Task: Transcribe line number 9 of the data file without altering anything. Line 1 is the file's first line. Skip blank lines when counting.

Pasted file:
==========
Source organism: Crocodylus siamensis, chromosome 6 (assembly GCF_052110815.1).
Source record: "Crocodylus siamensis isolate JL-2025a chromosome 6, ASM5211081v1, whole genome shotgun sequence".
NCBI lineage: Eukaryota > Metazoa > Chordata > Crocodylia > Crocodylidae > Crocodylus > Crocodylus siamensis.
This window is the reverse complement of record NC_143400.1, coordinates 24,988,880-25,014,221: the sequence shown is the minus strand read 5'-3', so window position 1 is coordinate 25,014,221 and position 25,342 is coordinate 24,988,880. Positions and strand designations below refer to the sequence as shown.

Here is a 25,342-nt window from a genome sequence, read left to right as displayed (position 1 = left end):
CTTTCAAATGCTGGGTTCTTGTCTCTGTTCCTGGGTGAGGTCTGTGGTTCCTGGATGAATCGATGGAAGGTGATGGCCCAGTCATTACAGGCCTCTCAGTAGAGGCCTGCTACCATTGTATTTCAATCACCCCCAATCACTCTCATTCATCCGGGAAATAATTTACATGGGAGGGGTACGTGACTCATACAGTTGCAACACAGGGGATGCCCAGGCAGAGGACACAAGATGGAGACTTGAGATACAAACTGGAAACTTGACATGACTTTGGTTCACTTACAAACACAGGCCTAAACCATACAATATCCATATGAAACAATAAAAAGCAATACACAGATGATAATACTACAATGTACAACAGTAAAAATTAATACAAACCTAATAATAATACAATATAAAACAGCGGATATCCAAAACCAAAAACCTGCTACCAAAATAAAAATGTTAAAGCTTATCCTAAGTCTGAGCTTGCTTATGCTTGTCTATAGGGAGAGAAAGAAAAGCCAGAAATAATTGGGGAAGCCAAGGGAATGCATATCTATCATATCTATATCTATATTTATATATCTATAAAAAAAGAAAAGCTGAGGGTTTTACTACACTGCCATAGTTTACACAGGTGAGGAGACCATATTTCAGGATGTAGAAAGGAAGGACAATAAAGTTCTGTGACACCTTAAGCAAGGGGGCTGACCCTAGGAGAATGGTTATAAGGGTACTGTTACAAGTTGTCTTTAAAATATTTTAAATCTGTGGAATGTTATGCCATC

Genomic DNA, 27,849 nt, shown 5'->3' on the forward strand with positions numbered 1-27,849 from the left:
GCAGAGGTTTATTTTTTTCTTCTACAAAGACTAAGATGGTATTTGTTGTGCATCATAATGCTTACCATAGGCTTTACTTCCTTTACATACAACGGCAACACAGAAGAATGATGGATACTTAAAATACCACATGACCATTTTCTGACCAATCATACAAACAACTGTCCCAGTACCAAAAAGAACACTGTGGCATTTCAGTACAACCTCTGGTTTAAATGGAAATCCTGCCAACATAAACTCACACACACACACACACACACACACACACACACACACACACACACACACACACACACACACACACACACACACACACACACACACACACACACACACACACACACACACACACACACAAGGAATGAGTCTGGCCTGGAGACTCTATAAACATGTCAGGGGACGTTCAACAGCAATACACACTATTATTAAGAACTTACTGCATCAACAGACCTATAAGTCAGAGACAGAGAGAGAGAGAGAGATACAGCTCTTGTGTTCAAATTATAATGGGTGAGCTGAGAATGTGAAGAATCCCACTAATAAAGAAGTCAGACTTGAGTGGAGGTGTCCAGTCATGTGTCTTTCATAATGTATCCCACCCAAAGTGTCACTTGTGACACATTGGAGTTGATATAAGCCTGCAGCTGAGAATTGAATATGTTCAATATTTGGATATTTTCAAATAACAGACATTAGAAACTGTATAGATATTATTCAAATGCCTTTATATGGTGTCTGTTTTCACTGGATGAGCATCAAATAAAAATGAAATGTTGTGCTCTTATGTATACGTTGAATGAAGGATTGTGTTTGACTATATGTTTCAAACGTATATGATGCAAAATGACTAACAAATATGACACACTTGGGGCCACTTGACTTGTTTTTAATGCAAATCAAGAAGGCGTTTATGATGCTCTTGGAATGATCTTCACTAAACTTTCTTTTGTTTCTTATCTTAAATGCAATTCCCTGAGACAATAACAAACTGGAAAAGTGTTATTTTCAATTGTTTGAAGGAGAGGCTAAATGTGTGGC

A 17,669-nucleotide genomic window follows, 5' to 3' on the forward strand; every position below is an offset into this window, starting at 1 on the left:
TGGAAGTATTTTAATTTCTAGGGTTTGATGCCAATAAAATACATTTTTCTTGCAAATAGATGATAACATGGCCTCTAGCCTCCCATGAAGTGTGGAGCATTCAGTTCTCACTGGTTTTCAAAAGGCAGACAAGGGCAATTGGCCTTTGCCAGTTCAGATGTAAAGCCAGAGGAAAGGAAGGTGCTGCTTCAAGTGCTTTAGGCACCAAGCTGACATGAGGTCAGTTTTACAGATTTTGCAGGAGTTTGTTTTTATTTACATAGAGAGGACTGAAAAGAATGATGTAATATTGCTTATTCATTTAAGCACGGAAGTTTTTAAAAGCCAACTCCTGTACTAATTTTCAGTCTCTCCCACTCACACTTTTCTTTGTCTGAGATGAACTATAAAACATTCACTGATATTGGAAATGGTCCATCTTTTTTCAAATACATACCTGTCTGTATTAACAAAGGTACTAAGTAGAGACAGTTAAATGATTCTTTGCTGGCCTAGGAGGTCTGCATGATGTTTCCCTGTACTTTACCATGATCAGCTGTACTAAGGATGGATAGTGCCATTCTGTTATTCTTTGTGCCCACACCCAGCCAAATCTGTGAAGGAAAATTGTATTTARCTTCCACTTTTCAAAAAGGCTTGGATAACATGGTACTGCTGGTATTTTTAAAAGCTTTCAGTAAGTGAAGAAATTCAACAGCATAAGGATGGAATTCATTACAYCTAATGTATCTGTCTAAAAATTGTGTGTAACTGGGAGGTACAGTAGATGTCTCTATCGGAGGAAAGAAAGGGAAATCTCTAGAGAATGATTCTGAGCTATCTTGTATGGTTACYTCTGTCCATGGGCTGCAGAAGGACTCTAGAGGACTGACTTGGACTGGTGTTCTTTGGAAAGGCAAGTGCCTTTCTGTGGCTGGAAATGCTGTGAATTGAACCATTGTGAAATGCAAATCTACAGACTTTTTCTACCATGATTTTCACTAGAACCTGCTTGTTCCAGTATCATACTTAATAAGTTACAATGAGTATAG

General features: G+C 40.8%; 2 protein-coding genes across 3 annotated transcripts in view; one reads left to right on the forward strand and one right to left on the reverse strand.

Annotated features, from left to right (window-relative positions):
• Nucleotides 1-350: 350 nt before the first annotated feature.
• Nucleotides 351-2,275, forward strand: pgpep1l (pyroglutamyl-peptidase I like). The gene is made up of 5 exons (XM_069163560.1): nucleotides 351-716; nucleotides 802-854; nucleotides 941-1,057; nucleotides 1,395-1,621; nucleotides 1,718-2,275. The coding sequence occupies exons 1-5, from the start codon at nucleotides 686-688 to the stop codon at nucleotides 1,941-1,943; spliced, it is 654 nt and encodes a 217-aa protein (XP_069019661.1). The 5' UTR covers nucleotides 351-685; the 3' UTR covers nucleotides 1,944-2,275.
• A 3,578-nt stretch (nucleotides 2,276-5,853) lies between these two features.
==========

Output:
A 17,669-nucleotide genomic window follows, 5' to 3' on the forward strand; every position below is an offset into this window, starting at 1 on the left: